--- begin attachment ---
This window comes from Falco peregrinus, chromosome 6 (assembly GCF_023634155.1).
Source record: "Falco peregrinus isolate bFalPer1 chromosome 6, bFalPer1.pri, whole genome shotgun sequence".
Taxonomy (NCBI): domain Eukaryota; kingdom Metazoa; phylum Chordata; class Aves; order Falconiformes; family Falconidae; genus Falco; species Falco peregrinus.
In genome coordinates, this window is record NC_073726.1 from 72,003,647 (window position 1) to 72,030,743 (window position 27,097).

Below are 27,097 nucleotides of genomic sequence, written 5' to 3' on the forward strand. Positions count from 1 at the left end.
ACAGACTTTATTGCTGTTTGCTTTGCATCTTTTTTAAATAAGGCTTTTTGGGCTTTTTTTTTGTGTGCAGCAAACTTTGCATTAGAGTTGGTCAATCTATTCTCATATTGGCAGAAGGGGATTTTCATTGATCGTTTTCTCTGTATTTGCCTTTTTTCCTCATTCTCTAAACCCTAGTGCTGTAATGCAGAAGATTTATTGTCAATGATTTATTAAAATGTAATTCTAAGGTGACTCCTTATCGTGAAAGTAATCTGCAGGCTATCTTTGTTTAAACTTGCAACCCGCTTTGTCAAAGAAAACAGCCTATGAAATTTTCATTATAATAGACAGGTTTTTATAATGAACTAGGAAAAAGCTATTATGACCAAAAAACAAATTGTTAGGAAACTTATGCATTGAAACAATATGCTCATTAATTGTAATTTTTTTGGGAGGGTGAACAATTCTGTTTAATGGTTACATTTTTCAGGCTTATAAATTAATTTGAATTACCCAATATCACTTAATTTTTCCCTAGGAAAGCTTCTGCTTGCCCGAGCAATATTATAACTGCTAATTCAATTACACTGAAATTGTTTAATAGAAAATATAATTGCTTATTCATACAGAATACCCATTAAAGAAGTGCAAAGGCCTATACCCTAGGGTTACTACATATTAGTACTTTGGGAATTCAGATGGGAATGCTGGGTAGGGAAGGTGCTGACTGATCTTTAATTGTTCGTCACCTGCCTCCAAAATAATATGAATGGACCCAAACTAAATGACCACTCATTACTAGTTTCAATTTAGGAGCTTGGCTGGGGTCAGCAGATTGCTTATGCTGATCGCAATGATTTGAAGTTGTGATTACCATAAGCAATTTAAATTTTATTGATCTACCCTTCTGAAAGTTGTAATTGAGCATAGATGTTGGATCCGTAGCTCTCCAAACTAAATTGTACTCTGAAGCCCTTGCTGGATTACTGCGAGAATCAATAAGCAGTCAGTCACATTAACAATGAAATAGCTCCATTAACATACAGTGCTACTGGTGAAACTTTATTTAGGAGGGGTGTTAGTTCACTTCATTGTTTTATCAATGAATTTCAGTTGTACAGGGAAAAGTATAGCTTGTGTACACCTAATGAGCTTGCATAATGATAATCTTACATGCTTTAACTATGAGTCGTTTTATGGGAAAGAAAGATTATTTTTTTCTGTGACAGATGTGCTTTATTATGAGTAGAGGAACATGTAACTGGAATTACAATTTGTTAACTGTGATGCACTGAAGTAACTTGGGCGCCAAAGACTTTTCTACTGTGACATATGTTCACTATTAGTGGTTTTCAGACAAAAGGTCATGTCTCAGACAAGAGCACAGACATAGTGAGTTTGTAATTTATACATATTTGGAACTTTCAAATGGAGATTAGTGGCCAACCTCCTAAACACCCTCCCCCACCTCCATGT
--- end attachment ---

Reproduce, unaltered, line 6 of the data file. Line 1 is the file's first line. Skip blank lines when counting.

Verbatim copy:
ACAGACTTTATTGCTGTTTGCTTTGCATCTTTTTTAAATAAGGCTTTTTGGGCTTTTTTTTTGTGTGCAGCAAACTTTGCATTAGAGTTGGTCAATCTATTCTCATATTGGCAGAAGGGGATTTTCATTGATCGTTTTCTCTGTATTTGCCTTTTTTCCTCATTCTCTAAACCCTAGTGCTGTAATGCAGAAGATTTATTGTCAATGATTTATTAAAATGTAATTCTAAGGTGACTCCTTATCGTGAAAGTAATCTGCAGGCTATCTTTGTTTAAACTTGCAACCCGCTTTGTCAAAGAAAACAGCCTATGAAATTTTCATTATAATAGACAGGTTTTTATAATGAACTAGGAAAAAGCTATTATGACCAAAAAACAAATTGTTAGGAAACTTATGCATTGAAACAATATGCTCATTAATTGTAATTTTTTTGGGAGGGTGAACAATTCTGTTTAATGGTTACATTTTTCAGGCTTATAAATTAATTTGAATTACCCAATATCACTTAATTTTTCCCTAGGAAAGCTTCTGCTTGCCCGAGCAATATTATAACTGCTAATTCAATTACACTGAAATTGTTTAATAGAAAATATAATTGCTTATTCATACAGAATACCCATTAAAGAAGTGCAAAGGCCTATACCCTAGGGTTACTACATATTAGTACTTTGGGAATTCAGATGGGAATGCTGGGTAGGGAAGGTGCTGACTGATCTTTAATTGTTCGTCACCTGCCTCCAAAATAATATGAATGGACCCAAACTAAATGACCACTCATTACTAGTTTCAATTTAGGAGCTTGGCTGGGGTCAGCAGATTGCTTATGCTGATCGCAATGATTTGAAGTTGTGATTACCATAAGCAATTTAAATTTTATTGATCTACCCTTCTGAAAGTTGTAATTGAGCATAGATGTTGGATCCGTAGCTCTCCAAACTAAATTGTACTCTGAAGCCCTTGCTGGATTACTGCGAGAATCAATAAGCAGTCAGTCACATTAACAATGAAATAGCTCCATTAACATACAGTGCTACTGGTGAAACTTTATTTAGGAGGGGTGTTAGTTCACTTCATTGTTTTATCAATGAATTTCAGTTGTACAGGGAAAAGTATAGCTTGTGTACACCTAATGAGCTTGCATAATGATAATCTTACATGCTTTAACTATGAGTCGTTTTATGGGAAAGAAAGATTATTTTTTTCTGTGACAGATGTGCTTTATTATGAGTAGAGGAACATGTAACTGGAATTACAATTTGTTAACTGTGATGCACTGAAGTAACTTGGGCGCCAAAGACTTTTCTACTGTGACATATGTTCACTATTAGTGGTTTTCAGACAAAAGGTCATGTCTCAGACAAGAGCACAGACATAGTGAGTTTGTAATTTATACATATTTGGAACTTTCAAATGGAGATTAGTGGCCAACCTCCTAAACACCCTCCCCCACCTCCATGT